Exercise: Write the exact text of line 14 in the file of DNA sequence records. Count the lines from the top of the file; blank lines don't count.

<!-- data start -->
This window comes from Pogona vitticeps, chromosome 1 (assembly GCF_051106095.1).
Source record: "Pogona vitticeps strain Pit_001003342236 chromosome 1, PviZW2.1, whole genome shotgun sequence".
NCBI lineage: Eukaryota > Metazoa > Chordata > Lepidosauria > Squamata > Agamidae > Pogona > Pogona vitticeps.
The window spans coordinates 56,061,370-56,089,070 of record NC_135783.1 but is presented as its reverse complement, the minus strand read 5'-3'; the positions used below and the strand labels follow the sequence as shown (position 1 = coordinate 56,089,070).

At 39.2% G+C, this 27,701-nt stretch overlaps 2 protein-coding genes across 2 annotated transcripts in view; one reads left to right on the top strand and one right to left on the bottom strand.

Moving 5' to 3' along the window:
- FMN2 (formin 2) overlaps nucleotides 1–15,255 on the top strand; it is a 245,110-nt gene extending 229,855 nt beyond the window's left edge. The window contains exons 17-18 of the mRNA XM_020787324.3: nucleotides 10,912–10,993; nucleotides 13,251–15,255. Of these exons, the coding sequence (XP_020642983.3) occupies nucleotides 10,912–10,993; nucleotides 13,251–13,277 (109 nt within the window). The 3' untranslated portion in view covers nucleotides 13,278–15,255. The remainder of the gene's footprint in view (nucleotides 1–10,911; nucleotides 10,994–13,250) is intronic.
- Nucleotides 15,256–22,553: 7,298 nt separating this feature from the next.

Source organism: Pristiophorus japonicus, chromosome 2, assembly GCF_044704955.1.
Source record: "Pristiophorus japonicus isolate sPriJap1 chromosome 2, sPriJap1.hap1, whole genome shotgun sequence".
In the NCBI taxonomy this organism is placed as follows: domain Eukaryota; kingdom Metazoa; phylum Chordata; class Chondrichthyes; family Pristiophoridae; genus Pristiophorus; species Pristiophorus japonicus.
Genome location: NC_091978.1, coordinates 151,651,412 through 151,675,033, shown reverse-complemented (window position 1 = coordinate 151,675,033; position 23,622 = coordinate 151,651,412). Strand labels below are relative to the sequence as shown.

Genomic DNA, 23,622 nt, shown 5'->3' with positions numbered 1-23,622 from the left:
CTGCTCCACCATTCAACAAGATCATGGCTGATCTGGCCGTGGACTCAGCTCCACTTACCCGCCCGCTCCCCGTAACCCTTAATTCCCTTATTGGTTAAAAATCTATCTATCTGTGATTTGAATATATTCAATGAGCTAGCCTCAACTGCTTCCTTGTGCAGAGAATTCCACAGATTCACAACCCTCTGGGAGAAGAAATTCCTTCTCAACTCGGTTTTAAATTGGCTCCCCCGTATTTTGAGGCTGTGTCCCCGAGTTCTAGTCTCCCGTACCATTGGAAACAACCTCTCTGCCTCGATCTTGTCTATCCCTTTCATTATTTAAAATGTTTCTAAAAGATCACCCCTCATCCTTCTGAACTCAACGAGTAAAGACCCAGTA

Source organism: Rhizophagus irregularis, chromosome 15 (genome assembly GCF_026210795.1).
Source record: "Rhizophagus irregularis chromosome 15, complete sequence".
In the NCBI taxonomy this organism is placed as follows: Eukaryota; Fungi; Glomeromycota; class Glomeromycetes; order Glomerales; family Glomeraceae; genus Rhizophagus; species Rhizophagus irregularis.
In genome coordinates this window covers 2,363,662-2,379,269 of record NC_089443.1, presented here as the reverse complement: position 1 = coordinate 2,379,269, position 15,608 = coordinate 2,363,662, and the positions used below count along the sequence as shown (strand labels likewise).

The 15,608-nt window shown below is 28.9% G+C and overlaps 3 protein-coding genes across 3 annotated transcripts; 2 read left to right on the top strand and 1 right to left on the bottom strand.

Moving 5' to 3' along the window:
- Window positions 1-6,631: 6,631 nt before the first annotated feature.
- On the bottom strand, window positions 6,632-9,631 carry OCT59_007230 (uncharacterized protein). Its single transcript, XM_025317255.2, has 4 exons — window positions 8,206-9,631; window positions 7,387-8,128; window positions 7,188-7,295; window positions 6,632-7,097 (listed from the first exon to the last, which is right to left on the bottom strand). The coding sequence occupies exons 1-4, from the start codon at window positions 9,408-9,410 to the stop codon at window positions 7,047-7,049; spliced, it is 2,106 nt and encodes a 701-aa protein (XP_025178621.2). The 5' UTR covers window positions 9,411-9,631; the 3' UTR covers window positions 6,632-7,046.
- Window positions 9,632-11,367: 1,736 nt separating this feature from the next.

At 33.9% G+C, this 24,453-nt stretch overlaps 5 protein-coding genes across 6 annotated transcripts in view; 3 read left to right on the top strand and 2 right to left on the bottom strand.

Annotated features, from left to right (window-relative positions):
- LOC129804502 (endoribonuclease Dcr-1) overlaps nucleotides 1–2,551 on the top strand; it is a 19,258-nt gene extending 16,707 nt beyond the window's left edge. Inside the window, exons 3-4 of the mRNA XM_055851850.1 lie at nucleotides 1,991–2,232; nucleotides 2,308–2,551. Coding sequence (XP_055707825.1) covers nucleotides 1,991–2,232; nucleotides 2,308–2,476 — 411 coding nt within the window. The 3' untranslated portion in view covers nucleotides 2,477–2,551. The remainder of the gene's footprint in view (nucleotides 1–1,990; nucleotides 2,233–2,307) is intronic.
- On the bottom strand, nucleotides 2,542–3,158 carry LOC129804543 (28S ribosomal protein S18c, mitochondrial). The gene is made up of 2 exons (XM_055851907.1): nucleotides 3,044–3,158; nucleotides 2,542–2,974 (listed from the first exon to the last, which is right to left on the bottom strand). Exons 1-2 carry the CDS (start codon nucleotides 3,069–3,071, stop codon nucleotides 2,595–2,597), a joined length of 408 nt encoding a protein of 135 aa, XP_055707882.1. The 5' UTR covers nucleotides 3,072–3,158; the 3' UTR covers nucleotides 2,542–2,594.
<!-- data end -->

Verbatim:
CTGCTCCACCATTCAACAAGATCATGGCTGATCTGGCCGTGGACTCAGCTCCACTTACCCGCCCGCTCCCCGTAACCCTTAATTCCCTTATTGGTTAAAAATCTATCTATCTGTGATTTGAATATATTCAATGAGCTAGCCTCAACTGCTTCCTTGTGCAGAGAATTCCACAGATTCACAACCCTCTGGGAGAAGAAATTCCTTCTCAACTCGGTTTTAAATTGGCTCCCCCGTATTTTGAGGCTGTGTCCCCGAGTTCTAGTCTCCCGTACCATTGGAAACAACCTCTCTGCCTCGATCTTGTCTATCCCTTTCATTATTTAAAATGTTTCTAAAAGATCACCCCTCATCCTTCTGAACTCAACGAGTAAAGACCCAGTA